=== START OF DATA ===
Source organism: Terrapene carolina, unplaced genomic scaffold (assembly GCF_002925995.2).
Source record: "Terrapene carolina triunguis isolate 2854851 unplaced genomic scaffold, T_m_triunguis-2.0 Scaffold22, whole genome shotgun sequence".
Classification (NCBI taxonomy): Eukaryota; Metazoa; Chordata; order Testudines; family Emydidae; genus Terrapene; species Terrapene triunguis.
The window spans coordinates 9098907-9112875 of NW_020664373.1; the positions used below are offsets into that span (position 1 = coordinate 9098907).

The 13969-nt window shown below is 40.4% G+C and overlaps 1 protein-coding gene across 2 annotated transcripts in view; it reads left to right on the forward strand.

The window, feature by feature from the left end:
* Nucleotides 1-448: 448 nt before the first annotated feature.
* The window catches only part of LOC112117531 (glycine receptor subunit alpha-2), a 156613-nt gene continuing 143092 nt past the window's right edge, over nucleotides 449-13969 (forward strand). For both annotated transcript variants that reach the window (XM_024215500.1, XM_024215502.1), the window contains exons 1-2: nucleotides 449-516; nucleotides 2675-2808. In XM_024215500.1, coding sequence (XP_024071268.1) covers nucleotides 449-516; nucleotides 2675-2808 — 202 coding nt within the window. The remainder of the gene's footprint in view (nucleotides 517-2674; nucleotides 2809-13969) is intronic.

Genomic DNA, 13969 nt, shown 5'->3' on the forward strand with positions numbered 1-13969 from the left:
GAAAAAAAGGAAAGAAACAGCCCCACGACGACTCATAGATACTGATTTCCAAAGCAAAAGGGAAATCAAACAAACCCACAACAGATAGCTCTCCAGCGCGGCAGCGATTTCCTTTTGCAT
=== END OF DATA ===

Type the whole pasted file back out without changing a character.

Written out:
Source organism: Terrapene carolina, unplaced genomic scaffold (assembly GCF_002925995.2).
Source record: "Terrapene carolina triunguis isolate 2854851 unplaced genomic scaffold, T_m_triunguis-2.0 Scaffold22, whole genome shotgun sequence".
Classification (NCBI taxonomy): Eukaryota; Metazoa; Chordata; order Testudines; family Emydidae; genus Terrapene; species Terrapene triunguis.
The window spans coordinates 9098907-9112875 of NW_020664373.1; the positions used below are offsets into that span (position 1 = coordinate 9098907).

The 13969-nt window shown below is 40.4% G+C and overlaps 1 protein-coding gene across 2 annotated transcripts in view; it reads left to right on the forward strand.

The window, feature by feature from the left end:
* Nucleotides 1-448: 448 nt before the first annotated feature.
* The window catches only part of LOC112117531 (glycine receptor subunit alpha-2), a 156613-nt gene continuing 143092 nt past the window's right edge, over nucleotides 449-13969 (forward strand). For both annotated transcript variants that reach the window (XM_024215500.1, XM_024215502.1), the window contains exons 1-2: nucleotides 449-516; nucleotides 2675-2808. In XM_024215500.1, coding sequence (XP_024071268.1) covers nucleotides 449-516; nucleotides 2675-2808 — 202 coding nt within the window. The remainder of the gene's footprint in view (nucleotides 517-2674; nucleotides 2809-13969) is intronic.

Genomic DNA, 13969 nt, shown 5'->3' on the forward strand with positions numbered 1-13969 from the left:
GAAAAAAAGGAAAGAAACAGCCCCACGACGACTCATAGATACTGATTTCCAAAGCAAAAGGGAAATCAAACAAACCCACAACAGATAGCTCTCCAGCGCGGCAGCGATTTCCTTTTGCAT